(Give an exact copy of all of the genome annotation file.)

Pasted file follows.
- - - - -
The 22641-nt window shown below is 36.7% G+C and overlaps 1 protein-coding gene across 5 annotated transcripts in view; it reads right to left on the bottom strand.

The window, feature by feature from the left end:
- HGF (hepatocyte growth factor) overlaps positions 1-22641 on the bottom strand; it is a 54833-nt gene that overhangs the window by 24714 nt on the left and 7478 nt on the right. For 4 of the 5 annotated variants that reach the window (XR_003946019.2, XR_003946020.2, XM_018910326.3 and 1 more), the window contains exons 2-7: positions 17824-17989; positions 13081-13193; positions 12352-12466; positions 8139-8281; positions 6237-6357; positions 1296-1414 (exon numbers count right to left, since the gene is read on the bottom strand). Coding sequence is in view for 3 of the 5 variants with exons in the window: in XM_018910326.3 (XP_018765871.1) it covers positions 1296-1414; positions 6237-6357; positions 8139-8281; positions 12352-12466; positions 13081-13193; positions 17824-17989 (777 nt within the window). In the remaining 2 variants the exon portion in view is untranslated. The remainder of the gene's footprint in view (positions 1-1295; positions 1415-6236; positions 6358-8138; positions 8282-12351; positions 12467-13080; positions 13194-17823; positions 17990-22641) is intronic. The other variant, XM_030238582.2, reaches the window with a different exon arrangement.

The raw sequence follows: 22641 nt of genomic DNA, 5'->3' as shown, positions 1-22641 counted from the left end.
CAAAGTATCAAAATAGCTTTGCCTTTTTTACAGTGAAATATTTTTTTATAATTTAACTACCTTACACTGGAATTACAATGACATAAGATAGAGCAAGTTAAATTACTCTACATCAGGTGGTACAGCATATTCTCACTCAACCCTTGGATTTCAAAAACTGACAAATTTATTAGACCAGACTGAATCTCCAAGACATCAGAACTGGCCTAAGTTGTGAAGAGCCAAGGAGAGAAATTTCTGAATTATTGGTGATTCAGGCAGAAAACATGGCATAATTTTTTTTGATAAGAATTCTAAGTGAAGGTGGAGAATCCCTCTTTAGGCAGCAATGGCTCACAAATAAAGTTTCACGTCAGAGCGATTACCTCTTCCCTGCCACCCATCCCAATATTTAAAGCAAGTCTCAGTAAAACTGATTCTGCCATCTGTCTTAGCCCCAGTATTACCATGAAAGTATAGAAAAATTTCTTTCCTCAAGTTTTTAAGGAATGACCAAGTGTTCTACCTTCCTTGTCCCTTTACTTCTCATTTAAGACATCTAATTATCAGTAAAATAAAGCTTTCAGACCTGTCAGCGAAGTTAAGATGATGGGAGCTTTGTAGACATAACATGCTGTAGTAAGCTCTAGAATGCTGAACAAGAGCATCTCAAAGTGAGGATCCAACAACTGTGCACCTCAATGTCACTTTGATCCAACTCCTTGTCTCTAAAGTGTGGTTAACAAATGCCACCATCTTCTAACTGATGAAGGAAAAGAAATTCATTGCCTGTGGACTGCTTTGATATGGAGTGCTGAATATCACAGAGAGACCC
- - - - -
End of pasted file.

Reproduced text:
The 22641-nt window shown below is 36.7% G+C and overlaps 1 protein-coding gene across 5 annotated transcripts in view; it reads right to left on the bottom strand.

The window, feature by feature from the left end:
- HGF (hepatocyte growth factor) overlaps positions 1-22641 on the bottom strand; it is a 54833-nt gene that overhangs the window by 24714 nt on the left and 7478 nt on the right. For 4 of the 5 annotated variants that reach the window (XR_003946019.2, XR_003946020.2, XM_018910326.3 and 1 more), the window contains exons 2-7: positions 17824-17989; positions 13081-13193; positions 12352-12466; positions 8139-8281; positions 6237-6357; positions 1296-1414 (exon numbers count right to left, since the gene is read on the bottom strand). Coding sequence is in view for 3 of the 5 variants with exons in the window: in XM_018910326.3 (XP_018765871.1) it covers positions 1296-1414; positions 6237-6357; positions 8139-8281; positions 12352-12466; positions 13081-13193; positions 17824-17989 (777 nt within the window). In the remaining 2 variants the exon portion in view is untranslated. The remainder of the gene's footprint in view (positions 1-1295; positions 1415-6236; positions 6358-8138; positions 8282-12351; positions 12467-13080; positions 13194-17823; positions 17990-22641) is intronic. The other variant, XM_030238582.2, reaches the window with a different exon arrangement.

The raw sequence follows: 22641 nt of genomic DNA, 5'->3' as shown, positions 1-22641 counted from the left end.
CAAAGTATCAAAATAGCTTTGCCTTTTTTACAGTGAAATATTTTTTTATAATTTAACTACCTTACACTGGAATTACAATGACATAAGATAGAGCAAGTTAAATTACTCTACATCAGGTGGTACAGCATATTCTCACTCAACCCTTGGATTTCAAAAACTGACAAATTTATTAGACCAGACTGAATCTCCAAGACATCAGAACTGGCCTAAGTTGTGAAGAGCCAAGGAGAGAAATTTCTGAATTATTGGTGATTCAGGCAGAAAACATGGCATAATTTTTTTTGATAAGAATTCTAAGTGAAGGTGGAGAATCCCTCTTTAGGCAGCAATGGCTCACAAATAAAGTTTCACGTCAGAGCGATTACCTCTTCCCTGCCACCCATCCCAATATTTAAAGCAAGTCTCAGTAAAACTGATTCTGCCATCTGTCTTAGCCCCAGTATTACCATGAAAGTATAGAAAAATTTCTTTCCTCAAGTTTTTAAGGAATGACCAAGTGTTCTACCTTCCTTGTCCCTTTACTTCTCATTTAAGACATCTAATTATCAGTAAAATAAAGCTTTCAGACCTGTCAGCGAAGTTAAGATGATGGGAGCTTTGTAGACATAACATGCTGTAGTAAGCTCTAGAATGCTGAACAAGAGCATCTCAAAGTGAGGATCCAACAACTGTGCACCTCAATGTCACTTTGATCCAACTCCTTGTCTCTAAAGTGTGGTTAACAAATGCCACCATCTTCTAACTGATGAAGGAAAAGAAATTCATTGCCTGTGGACTGCTTTGATATGGAGTGCTGAATATCACAGAGAGACCC